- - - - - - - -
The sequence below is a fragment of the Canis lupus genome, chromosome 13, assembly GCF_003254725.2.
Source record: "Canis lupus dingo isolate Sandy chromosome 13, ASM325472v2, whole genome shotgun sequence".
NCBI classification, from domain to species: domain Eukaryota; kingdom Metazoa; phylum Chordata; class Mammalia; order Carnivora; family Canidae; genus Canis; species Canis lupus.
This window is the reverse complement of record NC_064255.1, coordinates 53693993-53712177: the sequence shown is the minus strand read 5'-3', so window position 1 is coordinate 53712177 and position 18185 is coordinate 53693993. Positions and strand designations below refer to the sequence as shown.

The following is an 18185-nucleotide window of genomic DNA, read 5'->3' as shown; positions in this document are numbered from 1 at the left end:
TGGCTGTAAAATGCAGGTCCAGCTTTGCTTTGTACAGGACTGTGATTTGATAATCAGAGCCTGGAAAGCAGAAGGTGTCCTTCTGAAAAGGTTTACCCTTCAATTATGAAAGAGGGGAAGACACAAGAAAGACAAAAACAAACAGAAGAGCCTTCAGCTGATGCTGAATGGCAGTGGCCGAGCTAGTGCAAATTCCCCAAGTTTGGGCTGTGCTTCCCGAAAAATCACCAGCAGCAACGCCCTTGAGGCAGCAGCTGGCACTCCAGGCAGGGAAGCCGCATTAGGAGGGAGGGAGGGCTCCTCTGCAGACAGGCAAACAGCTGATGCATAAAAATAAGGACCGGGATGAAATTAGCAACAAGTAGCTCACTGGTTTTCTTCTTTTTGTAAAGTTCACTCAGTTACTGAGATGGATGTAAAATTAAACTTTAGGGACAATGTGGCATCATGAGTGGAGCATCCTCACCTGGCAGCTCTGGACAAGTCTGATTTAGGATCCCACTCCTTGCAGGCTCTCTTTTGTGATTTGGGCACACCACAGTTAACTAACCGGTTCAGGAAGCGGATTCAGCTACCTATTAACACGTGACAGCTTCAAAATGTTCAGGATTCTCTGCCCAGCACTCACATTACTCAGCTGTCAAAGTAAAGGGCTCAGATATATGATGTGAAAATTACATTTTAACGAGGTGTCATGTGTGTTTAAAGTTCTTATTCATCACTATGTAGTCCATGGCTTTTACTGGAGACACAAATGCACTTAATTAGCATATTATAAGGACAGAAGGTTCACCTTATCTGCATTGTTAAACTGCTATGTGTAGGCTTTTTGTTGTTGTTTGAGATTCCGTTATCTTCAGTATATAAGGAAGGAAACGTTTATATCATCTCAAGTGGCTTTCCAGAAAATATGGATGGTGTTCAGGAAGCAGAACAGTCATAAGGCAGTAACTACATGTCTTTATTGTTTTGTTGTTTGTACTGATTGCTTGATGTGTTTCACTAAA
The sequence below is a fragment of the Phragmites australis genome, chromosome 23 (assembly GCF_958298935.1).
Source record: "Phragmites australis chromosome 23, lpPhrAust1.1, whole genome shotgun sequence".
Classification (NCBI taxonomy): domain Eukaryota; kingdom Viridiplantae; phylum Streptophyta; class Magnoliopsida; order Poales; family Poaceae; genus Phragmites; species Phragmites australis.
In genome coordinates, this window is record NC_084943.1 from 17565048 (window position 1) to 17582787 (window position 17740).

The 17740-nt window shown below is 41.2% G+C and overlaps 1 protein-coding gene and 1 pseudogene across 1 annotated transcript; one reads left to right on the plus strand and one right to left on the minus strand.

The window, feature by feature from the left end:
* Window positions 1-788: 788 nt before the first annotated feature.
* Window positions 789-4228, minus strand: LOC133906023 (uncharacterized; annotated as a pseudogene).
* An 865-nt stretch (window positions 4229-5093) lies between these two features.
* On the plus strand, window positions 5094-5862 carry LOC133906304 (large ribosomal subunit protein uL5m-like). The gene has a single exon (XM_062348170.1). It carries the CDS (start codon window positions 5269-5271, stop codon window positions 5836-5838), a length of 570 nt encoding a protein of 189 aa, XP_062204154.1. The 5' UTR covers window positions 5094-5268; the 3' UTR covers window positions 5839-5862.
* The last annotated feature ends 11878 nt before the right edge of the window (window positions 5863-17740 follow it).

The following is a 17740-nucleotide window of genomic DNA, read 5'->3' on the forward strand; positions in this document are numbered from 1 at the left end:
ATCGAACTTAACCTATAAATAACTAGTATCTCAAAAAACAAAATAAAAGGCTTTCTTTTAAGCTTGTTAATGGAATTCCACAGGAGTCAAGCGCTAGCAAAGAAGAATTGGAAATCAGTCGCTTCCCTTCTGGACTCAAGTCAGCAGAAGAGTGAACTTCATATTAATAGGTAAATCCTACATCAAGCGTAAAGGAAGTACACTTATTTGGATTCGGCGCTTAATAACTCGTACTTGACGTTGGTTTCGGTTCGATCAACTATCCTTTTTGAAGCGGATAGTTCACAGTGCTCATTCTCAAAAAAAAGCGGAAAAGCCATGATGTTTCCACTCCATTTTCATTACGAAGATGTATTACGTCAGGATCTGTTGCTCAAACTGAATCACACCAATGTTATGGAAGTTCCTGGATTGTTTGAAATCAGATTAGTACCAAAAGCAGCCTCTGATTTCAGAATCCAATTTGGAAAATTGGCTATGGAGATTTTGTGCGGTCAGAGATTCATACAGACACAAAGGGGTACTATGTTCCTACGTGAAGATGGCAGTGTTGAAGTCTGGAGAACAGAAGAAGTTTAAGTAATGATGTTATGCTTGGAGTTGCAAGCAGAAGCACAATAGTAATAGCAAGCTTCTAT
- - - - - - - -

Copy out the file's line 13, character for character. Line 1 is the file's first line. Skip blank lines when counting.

* Window positions 1-788: 788 nt before the first annotated feature.